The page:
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I understand the principle behind radiant heat and color. (try heating an aluminum non-stick pan and hold it up in front of your face. The silvery aluminum side will radiate much less heat than the darker non-stick side).

What confuses me is how that would affect radiator efficiency. Wouldn't the total thermal energy that's stored in a radiator make its way into the room regardless of the color. A black radiator would simply cool down faster than a white one, but both would give up their heat to the room eventually?

In my backward way of thinking, wouldn't the color of the INTERIOR of the radiator be more important. If the interior were black it would absorb the steam's heat faster...


  • Jamie HallJamie Hall Member Posts: 6,694
    I can see how the confusion might arise...

    but you are forgetting that the system is dynamic.  The whole process is that steam is allowed into the radiator (for the sake of simplification, ignore how much of the radiator is filled for the moment).  Once in the radiator, it is in physcial, conductive and to some extent convective contact with the iron; radiant heat transfer plays almost no part here.  The radiator iron then conducts heat through itself, and that heat is lost at some rate to the space -- partly convective, partly radiation.  Now... the amount of heat which is radiated to the space is, as we are thinking, related to the size of the radiator and its surface finish; shiny equals less radiation.  If we go back up the path to the inside of the iron, and things are in equilibrium, then the amount of heat radiated (and convected) from the outside must exactly equal the amount of heat being transferred from the steam to the iron, by conduction (the heat comes from the latent heat of condensation of the steam).  So... less heat radiated, less steam condensed.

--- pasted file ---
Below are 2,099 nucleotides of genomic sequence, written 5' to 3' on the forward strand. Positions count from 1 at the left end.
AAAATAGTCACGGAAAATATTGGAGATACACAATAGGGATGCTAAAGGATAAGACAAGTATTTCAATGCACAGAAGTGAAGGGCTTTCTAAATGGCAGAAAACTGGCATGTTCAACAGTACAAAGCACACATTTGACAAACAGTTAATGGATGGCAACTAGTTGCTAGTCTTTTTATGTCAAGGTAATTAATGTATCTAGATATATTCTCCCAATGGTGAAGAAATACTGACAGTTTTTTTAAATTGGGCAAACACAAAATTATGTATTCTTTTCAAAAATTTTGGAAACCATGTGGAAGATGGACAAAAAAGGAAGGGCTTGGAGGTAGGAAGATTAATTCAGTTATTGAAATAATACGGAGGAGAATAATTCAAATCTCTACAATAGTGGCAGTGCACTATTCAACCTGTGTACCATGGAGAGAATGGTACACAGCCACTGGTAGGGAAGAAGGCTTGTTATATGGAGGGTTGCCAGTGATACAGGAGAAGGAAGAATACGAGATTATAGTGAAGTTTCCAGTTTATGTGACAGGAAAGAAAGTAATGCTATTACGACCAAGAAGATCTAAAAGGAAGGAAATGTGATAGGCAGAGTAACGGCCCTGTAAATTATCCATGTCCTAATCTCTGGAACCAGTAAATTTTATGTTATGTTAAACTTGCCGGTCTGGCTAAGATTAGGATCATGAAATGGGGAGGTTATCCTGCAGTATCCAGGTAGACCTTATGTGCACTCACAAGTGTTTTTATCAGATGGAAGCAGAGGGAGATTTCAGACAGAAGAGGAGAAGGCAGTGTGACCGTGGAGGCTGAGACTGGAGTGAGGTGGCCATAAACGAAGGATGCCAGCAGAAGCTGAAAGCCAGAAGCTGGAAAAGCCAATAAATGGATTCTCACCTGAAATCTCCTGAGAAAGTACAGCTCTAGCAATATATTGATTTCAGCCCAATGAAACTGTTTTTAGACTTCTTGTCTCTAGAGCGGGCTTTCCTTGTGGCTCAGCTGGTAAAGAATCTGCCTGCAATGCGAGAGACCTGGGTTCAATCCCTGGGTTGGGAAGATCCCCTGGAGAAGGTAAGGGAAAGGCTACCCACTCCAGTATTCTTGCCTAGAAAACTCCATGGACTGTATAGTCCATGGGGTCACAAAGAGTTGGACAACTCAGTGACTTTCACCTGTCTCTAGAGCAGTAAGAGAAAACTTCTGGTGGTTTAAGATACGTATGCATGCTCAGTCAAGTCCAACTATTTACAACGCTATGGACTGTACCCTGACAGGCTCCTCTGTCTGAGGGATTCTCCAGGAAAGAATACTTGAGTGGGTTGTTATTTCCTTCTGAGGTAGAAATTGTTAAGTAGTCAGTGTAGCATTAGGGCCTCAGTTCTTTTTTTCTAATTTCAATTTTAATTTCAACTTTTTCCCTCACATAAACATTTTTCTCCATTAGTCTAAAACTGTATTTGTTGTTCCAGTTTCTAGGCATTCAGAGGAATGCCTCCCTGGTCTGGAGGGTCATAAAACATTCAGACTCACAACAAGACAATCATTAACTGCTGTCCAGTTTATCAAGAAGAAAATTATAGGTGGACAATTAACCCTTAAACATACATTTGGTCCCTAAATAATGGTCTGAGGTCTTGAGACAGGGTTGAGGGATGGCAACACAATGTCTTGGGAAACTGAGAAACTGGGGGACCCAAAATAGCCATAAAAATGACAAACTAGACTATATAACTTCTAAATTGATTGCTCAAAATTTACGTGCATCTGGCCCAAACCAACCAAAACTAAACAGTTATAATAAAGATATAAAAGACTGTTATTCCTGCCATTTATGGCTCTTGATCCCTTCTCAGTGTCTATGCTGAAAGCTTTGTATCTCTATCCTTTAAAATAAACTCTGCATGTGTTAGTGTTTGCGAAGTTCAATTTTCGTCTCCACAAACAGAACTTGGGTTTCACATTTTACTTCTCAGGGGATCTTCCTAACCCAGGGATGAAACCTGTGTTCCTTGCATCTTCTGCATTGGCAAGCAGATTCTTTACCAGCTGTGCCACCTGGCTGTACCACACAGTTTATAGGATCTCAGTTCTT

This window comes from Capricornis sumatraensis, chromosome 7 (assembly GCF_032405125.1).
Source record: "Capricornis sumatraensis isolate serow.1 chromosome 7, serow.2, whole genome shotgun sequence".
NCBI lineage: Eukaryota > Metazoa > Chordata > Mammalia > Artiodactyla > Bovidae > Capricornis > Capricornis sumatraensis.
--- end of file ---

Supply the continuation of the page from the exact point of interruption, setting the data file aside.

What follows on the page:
As I said, radiation is almost negligible inside the radiator; what is happening is the steam is convected to the iron, which is fractionally cooler, and when in contact with the iron it condenses to liquid water -- also in contact with the iron -- and the heat released by condensation is transferred by conduction into the iron.

    That's when the boiler is operating --  which is what we are really worried about.

    You are quite right that once the boiler is shut off, the heat stored in the radiator will all make its way into the space, regardless of the surface finish.  But that's the stored heat, and is a relatively minor part of the equation.

    Building superintendent/caretaker, 7200 sq. ft. historic house museum with dependencies in New England.

    Hoffman Equipped System (all original except boiler), Weil-McClain 580, 2.75 gph Carlin, Vapourstat 0.5 -- 6.0 ounces per square inch
  • WendellWendell Member Posts: 61
    Thanks, Jamie

    Nicely explained.
  • WendellWendell Member Posts: 61
    Just had a thought

    I have a silver painted radiator that completely fills with steam during a heating cycle (the return pipe gets hot to the touch while other returns are only just warm). I'll paint it with flat black stove paint and see if the return cools down some... in theory, it should.
  • Dave in QCADave in QCA Member Posts: 1,660
    Clouding Jamie's Clarity

    Jamies explanation is perhaps the best stated explanation I have read regarding surface color and finish of a radiator and its thermal efficiency.  Anything that I add will only diminish the clarity and create confusion.  But, I'm going to do it anyway.   :)

    I think that one thing that initially causes some misunderstanding is that when we use the word efficiency, we also think of cost.  So when we talking about improving the thermal efficiency of a radiator, some will assume that by doing so, their heating bill will go down. This rarely would be the case, and if it did occur, would more likely be from other indirect causes.   When we speak of thermal efficiency of a radiator, we are speaking in terms of the total amount of heat that it will dissimenate to the space per sq ft of radiation surface.  

    So, if we have a 50 sq ft radiator that is painted with very glossy silver colored paint, it will not put out as much heat as the same radiator with a flat finish dark color of paint.  I don't know how much difference it is, but it's not a huge amount. So, the net result, using rough numbers for illustrative purposes, might be that the radiator now heats the same as a 48 sq ft radiator.  The difference is not lost into outer space, it still makes its way into the room, but just at a slower rate, much the same as installing a very slightly smaller radiator.

    The size of the radiator, obviously will affect how much heat is delivered into the room and how much steam is condensed inside the radiator.  But, minor adjustements to the sizes of radiators, as long as the total radiation is still within the range that is a proper match for the boiler, will not affect operating cost to any measurable extent.   (I think.....)